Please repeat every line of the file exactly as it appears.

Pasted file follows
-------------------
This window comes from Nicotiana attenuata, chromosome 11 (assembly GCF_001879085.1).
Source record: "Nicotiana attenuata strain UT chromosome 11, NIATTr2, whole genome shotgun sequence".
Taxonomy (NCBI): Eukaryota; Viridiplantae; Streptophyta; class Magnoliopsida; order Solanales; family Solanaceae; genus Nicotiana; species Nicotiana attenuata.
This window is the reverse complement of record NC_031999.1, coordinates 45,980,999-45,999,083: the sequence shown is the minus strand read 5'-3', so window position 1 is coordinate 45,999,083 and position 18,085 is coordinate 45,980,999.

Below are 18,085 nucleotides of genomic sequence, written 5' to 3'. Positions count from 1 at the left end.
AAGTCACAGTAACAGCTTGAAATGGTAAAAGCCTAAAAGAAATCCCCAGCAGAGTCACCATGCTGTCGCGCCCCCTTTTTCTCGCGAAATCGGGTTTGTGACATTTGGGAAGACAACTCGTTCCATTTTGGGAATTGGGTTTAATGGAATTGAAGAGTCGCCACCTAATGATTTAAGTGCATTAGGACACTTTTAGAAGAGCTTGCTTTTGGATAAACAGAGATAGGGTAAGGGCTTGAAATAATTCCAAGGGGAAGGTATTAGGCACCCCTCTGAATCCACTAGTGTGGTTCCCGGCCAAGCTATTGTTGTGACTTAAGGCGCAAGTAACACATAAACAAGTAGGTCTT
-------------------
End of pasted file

This window comes from Nicotiana attenuata, chromosome 11 (assembly GCF_001879085.1).
Source record: "Nicotiana attenuata strain UT chromosome 11, NIATTr2, whole genome shotgun sequence".
Taxonomy (NCBI): Eukaryota; Viridiplantae; Streptophyta; class Magnoliopsida; order Solanales; family Solanaceae; genus Nicotiana; species Nicotiana attenuata.
This window is the reverse complement of record NC_031999.1, coordinates 45,980,999-45,999,083: the sequence shown is the minus strand read 5'-3', so window position 1 is coordinate 45,999,083 and position 18,085 is coordinate 45,980,999.

Below are 18,085 nucleotides of genomic sequence, written 5' to 3'. Positions count from 1 at the left end.
AAGTCACAGTAACAGCTTGAAATGGTAAAAGCCTAAAAGAAATCCCCAGCAGAGTCACCATGCTGTCGCGCCCCCTTTTTCTCGCGAAATCGGGTTTGTGACATTTGGGAAGACAACTCGTTCCATTTTGGGAATTGGGTTTAATGGAATTGAAGAGTCGCCACCTAATGATTTAAGTGCATTAGGACACTTTTAGAAGAGCTTGCTTTTGGATAAACAGAGATAGGGTAAGGGCTTGAAATAATTCCAAGGGGAAGGTATTAGGCACCCCTCTGAATCCACTAGTGTGGTTCCCGGCCAAGCTATTGTTGTGACTTAAGGCGCAAGTAACACATAAACAAGTAGGTCTT